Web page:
Sources of inspiration for the Tracorian world include the Italian Renaissance, the Roman Republic and our current commercially focused age. The polytheistic religions are borrowed from old Mesopotamia.



    Alan Kellogg skriver:

    Call it ”Brimstone Winter”, sounds more arty.

    Peter skriver:

    In the quick start rules translation, we opted for keeping the Swedish title, [/i]Svavelvinter[i]. We didn’t think the literal meaning of the title ”Brimstone Winter” would necessarly add that much sense or context for non-Swedish readers as it refers to event in the novels, and to the original 80’s campaign on which the game is based. Very happy for your thoughts on this, though!

    bjorn skriver:

    Great idea!
    Som boende i Holland spelar jag inte med svenskar och det e trevligt att inte behöva översätta allt 🙂

    Ian Borchardt skriver:

    Is there a PDF of the full game available?
    This give me another excuse to learn Swedish.

    Tomas skriver:

    There is a PDF, but so far we haven’t sold it separately – a free PDF was instead made available to everyone who bought the printed book. Now the book is out of print however, so we might have to do something about that!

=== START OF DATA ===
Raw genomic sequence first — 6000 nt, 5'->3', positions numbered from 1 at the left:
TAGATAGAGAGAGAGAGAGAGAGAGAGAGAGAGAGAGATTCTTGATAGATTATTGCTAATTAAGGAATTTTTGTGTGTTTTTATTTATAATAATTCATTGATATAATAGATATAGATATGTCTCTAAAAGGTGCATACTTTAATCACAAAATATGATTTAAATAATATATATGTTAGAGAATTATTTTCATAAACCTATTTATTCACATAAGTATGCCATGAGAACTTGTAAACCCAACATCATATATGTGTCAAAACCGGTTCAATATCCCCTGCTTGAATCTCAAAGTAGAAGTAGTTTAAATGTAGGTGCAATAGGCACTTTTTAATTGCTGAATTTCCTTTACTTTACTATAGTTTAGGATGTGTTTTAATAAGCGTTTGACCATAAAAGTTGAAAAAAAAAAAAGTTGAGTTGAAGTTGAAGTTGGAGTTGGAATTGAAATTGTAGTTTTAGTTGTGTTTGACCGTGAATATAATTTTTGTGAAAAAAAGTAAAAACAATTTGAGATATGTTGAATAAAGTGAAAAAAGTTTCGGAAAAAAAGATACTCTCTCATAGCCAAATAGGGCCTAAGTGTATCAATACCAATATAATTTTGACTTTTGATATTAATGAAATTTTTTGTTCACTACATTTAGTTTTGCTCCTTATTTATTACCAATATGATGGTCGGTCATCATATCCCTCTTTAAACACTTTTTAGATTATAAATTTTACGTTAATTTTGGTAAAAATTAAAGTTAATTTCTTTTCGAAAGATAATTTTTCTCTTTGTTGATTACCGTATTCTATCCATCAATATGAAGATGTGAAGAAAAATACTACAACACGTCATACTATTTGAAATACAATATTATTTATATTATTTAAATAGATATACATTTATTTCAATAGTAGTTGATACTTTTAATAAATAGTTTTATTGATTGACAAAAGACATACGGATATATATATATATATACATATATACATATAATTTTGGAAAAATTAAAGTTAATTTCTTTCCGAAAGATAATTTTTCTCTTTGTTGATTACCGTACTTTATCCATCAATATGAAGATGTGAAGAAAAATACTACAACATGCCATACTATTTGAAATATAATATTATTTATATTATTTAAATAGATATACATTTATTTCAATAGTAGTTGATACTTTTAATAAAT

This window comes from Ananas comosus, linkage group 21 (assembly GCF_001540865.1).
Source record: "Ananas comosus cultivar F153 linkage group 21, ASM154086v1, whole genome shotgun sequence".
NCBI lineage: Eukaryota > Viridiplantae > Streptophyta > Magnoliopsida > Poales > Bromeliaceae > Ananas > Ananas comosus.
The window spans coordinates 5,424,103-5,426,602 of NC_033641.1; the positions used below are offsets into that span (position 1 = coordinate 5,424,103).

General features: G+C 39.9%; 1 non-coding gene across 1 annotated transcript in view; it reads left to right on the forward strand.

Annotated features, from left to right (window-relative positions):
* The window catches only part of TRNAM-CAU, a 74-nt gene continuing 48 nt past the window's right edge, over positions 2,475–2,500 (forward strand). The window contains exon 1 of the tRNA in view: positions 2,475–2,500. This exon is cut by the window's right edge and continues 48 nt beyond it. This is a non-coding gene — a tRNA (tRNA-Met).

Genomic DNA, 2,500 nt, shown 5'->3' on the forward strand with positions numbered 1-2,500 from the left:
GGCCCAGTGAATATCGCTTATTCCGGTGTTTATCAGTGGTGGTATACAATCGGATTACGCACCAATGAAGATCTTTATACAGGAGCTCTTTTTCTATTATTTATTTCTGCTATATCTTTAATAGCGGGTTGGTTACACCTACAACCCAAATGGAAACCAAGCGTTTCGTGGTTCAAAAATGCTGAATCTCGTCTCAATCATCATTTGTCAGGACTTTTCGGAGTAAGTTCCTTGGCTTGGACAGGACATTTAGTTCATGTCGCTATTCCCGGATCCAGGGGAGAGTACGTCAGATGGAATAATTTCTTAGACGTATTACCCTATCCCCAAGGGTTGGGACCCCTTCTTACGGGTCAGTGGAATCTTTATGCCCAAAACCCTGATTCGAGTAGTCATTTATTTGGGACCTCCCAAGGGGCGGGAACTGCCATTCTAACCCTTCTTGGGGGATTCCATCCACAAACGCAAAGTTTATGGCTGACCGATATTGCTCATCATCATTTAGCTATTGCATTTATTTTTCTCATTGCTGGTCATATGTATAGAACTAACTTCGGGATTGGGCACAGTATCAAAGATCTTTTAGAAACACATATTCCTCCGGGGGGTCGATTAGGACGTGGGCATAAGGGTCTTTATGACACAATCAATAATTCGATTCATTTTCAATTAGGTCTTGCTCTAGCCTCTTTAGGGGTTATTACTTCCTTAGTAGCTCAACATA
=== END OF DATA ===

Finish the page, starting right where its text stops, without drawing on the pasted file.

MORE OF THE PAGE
TomasFriaLigan skriver:

    Oh, maybe I should add that the PDF of the entire game is included for anyone who pre-orders the scenario coming this August: Tricilve – Lojalisternas tid (”Days of the Loyalists”). Our web shop doesn’t support shipments abroad yet, but we are happy to send it abroad anyway, no extra charge.

    Link (all in Swedish, I’m afraid)

    Peter skriver:

    This means a full, full-colour and fully laid out PDF (the core rules are some 350 pages) + a scenario/campaign written by the fantasy novelist who wrote the original campaign, novels and the setting (Erik Granstrom), and a map of the core urban setting (the capital Tricilve) for a measly 178 SEK. That’s €20.5, £17.5 or $27 depending on currency.

    Peter skriver:

    Reading RPGs is a great way to improve a language. I have the excellent game Miles Christi (and a multitude of comic books) to thank for picking up what French I have.

    Kryss pigott skriver:

    Is there anywhere I can buy the English version or are both out of print now?

    Tomas skriver:

    There is no English version of the full game, only the quickstart set, which is still available for download above.

    krysstofer Pigott skriver:

    oh ok what about the Swedish version? i dont mind learning a new language XD

    krysstofer Pigott skriver:

    i mean i found the download page for the maps but i would like to buy it XD you know support the awesomeness